The issues that I faced was the problem with selecting the OU in which my users resides. Hope this will be fixed in future versions. On the CentOS side the problems were releted with the changes of OpenLDAP in the 6.0 version.


That’s it. Thank you for reading.

Install Open VM Tools package on pfSense 2.0 RC3 for VMWare

In my previous posts we’ve Install pfSense 2.0 RC1 on VMWare Workstation 7 and adjusted the memory of the Virtual Machines in pfSense 2.0 RC1 on VMware Workstation 7.1.4 – RAM size.

Now let’s continue with the setup of the Virtual Machine with the installation of VMware Tools for pfSense.

For that purpose go to System > Packages

, and on the Available Packages find Open-VM-Tools. Click on the “+” next to it and start the installation.

Wait it to finish, and on the Installed packages you should see it listed. Click on the link below Package Info, to see the instructions how to verify successful installation.

The operation boils down to connecting to the console and executing first and monitor the output.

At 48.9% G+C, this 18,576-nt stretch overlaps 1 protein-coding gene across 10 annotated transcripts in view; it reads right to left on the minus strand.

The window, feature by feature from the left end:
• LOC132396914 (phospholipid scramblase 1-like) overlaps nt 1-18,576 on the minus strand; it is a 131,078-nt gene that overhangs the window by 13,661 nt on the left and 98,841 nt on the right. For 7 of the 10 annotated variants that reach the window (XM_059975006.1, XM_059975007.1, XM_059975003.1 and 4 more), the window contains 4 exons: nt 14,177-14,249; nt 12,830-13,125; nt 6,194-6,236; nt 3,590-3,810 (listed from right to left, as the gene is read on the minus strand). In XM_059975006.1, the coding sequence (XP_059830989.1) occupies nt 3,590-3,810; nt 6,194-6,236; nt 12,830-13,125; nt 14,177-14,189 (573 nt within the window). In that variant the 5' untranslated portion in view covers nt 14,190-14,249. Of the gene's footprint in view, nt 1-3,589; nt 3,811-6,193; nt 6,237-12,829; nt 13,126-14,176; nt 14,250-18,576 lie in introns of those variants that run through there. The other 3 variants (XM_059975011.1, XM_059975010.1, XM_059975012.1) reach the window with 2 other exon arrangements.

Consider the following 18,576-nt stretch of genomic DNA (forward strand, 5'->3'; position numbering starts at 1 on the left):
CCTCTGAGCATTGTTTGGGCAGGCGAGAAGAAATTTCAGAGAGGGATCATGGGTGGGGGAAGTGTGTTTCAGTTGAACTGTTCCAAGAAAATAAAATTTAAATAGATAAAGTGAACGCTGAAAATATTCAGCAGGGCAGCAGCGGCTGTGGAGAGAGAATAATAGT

ps ax|grep vmware



That's it.

Upgrade pfSense 2.0 from RC1 to RC3.

In this post we will upgrade pfSense 2.0 from RC1 to RC3.

For the purpose go to this page with the news about the RC3 release:

2.0-RC3 now available!

and click on the Upgrades link:

select a mirror and download the image that suits you, in my case it was:


Now go to System > Firmware and click on Enable Firmware uploads.

Click on Choose File button, select the file that we just downloaded, and click on Upgrade Firmware button.

Wait for the firmware upgrade process complete.

That’s it. If you want more graphical representation, I’ve just uploaded a video here with the whole process.



pfSense 2.0 RC3 released!

Good news, today RC3 was released, is supposed to be the last RC before RTM which is very promising.

If the news are right we are waiting for RTM in a month, I hope that this is a realistic estimation for the time needed.

You can read the original news here

2.0-RC3 now available!

Downloads are available, I’m in process of upgrading my lab from RC1 to RC3. For that purpose I will user clean install and restore a configuration backup. Upgrading is not of my preference, but will eventually try it later on.